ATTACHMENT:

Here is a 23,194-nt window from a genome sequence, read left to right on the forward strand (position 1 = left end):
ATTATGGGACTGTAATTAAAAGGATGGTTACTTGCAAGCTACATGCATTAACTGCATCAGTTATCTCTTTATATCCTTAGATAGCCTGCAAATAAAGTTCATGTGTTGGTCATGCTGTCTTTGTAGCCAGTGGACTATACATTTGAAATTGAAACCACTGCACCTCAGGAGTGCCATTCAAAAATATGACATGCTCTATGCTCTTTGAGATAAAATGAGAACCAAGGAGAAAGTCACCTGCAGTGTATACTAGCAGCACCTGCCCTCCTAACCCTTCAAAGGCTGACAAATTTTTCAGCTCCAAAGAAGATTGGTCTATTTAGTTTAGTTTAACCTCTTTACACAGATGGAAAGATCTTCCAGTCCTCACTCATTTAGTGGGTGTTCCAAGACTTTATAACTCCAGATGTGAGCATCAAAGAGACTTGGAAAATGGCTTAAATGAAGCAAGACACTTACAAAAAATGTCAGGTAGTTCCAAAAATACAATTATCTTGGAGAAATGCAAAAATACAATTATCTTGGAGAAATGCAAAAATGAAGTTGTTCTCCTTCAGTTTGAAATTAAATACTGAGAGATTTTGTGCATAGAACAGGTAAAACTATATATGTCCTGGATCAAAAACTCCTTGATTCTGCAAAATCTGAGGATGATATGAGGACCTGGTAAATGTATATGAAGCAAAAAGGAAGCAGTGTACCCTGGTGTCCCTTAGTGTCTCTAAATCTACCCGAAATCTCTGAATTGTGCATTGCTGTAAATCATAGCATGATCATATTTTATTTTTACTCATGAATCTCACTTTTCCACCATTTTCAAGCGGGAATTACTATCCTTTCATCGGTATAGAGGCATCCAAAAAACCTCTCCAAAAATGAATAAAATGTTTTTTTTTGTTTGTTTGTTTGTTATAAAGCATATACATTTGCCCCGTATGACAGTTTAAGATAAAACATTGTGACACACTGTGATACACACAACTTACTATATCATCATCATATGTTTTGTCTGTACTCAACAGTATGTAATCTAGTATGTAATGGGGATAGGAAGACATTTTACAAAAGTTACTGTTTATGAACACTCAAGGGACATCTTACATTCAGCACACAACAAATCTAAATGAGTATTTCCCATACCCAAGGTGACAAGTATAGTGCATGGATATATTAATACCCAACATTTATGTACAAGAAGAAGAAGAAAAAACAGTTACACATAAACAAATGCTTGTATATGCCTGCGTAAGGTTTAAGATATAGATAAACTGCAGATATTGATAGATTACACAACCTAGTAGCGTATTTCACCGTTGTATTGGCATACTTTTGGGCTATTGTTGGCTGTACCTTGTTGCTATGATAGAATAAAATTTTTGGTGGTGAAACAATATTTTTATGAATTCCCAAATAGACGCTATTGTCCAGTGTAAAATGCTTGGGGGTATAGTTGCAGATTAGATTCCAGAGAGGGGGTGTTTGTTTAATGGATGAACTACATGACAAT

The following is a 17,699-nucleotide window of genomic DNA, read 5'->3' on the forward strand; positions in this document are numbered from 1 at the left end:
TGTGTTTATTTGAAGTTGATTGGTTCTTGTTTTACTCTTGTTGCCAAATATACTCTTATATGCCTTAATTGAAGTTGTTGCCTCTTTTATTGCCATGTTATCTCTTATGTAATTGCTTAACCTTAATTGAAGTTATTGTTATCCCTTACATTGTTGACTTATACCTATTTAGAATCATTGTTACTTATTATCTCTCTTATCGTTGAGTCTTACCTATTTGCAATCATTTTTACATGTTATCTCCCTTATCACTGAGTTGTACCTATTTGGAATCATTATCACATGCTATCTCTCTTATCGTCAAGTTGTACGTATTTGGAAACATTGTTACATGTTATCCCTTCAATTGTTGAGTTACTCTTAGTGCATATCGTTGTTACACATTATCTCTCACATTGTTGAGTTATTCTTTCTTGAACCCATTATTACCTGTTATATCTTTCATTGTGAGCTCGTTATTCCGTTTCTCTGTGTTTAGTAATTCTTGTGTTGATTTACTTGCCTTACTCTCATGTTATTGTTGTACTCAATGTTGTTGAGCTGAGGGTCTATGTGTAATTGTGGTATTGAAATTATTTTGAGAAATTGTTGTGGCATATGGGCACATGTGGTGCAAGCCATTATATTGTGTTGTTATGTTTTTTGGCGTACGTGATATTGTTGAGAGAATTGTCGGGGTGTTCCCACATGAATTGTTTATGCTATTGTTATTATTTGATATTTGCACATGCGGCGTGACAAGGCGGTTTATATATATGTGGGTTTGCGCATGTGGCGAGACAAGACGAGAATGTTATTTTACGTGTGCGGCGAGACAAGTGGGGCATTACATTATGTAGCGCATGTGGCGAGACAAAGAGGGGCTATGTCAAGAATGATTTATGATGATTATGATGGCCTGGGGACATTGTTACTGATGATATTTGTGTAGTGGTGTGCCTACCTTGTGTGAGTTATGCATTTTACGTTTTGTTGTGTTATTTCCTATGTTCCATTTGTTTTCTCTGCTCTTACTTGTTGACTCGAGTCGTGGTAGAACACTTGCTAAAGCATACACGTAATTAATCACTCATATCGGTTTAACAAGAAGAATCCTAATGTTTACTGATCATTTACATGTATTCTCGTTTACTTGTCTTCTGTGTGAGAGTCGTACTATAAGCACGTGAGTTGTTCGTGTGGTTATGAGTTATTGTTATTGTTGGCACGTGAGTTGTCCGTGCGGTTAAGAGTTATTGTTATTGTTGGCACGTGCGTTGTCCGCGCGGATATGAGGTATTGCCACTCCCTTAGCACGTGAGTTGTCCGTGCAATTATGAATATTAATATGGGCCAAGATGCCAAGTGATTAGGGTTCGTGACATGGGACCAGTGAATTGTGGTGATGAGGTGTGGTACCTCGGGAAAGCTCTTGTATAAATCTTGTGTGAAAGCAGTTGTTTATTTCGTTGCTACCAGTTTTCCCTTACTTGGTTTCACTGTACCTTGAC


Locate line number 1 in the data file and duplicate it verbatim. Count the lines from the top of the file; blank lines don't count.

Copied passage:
Here is a 23,194-nt window from a genome sequence, read left to right on the forward strand (position 1 = left end):